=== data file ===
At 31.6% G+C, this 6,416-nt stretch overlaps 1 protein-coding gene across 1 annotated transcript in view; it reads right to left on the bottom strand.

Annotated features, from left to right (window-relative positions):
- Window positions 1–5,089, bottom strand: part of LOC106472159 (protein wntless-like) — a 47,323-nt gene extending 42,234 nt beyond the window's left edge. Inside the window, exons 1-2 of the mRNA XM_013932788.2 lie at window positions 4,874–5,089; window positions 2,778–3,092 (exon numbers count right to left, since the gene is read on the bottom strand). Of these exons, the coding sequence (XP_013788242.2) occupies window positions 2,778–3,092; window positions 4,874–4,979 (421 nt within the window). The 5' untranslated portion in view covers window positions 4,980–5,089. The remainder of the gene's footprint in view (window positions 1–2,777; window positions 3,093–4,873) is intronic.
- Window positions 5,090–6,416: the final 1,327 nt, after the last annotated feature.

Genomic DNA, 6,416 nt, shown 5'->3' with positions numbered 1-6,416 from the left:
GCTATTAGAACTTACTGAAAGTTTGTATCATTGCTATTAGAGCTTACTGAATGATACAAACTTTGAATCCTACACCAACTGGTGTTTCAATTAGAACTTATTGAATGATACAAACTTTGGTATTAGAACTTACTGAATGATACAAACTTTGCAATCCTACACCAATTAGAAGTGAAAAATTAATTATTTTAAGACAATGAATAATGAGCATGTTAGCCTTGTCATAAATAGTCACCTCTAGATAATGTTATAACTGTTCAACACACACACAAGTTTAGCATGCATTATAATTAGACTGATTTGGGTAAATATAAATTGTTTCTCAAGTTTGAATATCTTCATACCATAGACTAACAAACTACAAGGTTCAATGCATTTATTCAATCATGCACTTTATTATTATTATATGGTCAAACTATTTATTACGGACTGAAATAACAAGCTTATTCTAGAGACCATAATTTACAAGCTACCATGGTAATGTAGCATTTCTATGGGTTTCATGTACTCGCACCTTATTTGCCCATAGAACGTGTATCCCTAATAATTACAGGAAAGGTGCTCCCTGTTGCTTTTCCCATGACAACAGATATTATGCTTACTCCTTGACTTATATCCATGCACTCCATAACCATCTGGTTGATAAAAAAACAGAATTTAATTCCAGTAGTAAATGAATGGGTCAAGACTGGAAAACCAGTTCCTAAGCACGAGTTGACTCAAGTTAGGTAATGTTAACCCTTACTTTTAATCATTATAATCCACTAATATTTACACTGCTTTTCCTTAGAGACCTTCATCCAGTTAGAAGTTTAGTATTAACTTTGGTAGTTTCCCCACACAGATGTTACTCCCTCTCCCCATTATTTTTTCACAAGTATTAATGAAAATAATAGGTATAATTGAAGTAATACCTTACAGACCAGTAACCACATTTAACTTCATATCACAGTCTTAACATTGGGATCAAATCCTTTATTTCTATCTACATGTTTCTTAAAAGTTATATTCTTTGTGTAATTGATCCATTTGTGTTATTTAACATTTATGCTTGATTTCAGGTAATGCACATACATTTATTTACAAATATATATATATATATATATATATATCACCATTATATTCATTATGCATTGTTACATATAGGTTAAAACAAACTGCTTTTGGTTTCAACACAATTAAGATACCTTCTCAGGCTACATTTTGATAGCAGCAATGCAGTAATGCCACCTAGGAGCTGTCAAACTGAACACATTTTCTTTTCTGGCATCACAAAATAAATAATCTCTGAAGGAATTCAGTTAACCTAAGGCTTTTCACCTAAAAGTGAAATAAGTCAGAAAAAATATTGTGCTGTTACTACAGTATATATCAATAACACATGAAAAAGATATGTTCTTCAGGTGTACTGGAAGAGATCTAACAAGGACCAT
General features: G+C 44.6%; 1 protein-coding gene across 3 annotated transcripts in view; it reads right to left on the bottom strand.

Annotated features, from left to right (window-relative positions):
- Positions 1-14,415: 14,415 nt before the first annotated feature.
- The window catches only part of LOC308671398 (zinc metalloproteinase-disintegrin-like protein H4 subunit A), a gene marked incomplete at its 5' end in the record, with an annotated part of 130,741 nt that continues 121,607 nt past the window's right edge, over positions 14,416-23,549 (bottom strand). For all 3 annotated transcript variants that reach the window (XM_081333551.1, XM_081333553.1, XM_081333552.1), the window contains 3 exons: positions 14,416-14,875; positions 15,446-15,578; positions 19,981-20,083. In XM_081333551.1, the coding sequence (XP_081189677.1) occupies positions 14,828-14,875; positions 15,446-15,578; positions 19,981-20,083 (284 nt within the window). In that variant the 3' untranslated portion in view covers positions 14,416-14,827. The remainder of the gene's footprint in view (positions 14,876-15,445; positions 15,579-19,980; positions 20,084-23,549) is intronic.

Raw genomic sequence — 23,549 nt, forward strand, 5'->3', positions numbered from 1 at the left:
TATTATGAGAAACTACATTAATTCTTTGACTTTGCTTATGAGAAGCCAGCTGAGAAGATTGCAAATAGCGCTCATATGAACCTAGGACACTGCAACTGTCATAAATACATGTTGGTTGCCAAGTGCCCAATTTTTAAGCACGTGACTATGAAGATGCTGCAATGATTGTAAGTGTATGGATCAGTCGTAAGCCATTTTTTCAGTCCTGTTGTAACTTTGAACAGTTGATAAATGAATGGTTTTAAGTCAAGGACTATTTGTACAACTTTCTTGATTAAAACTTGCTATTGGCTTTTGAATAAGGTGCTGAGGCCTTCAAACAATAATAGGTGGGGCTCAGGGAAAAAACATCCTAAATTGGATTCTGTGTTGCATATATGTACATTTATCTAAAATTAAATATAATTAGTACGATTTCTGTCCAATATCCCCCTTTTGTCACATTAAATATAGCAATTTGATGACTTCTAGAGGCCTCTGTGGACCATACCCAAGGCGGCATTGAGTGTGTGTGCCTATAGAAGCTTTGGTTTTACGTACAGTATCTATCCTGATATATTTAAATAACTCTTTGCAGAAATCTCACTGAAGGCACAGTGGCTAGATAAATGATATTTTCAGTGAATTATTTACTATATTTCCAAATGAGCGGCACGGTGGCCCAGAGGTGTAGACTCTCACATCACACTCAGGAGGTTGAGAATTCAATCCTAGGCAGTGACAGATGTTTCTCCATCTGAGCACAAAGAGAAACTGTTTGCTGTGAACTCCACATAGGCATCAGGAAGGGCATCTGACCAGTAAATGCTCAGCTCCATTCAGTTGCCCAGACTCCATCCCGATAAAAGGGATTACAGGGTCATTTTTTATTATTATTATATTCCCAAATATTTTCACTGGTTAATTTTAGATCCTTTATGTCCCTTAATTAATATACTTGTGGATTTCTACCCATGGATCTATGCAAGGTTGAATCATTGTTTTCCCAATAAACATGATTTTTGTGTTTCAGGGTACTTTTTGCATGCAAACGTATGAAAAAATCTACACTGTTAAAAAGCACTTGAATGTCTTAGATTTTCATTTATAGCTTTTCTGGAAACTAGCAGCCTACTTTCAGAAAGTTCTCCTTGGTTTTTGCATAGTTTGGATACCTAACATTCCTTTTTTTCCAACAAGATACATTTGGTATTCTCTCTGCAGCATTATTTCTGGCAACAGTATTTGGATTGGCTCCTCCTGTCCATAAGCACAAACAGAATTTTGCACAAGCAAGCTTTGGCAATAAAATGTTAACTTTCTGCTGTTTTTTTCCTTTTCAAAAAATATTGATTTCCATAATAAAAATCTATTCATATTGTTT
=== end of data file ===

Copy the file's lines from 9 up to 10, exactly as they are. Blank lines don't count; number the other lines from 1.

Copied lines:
- Positions 1-14,415: 14,415 nt before the first annotated feature.
- The window catches only part of LOC308671398 (zinc metalloproteinase-disintegrin-like protein H4 subunit A), a gene marked incomplete at its 5' end in the record, with an annotated part of 130,741 nt that continues 121,607 nt past the window's right edge, over positions 14,416-23,549 (bottom strand). For all 3 annotated transcript variants that reach the window (XM_081333551.1, XM_081333553.1, XM_081333552.1), the window contains 3 exons: positions 14,416-14,875; positions 15,446-15,578; positions 19,981-20,083. In XM_081333551.1, the coding sequence (XP_081189677.1) occupies positions 14,828-14,875; positions 15,446-15,578; positions 19,981-20,083 (284 nt within the window). In that variant the 3' untranslated portion in view covers positions 14,416-14,827. The remainder of the gene's footprint in view (positions 14,876-15,445; positions 15,579-19,980; positions 20,084-23,549) is intronic.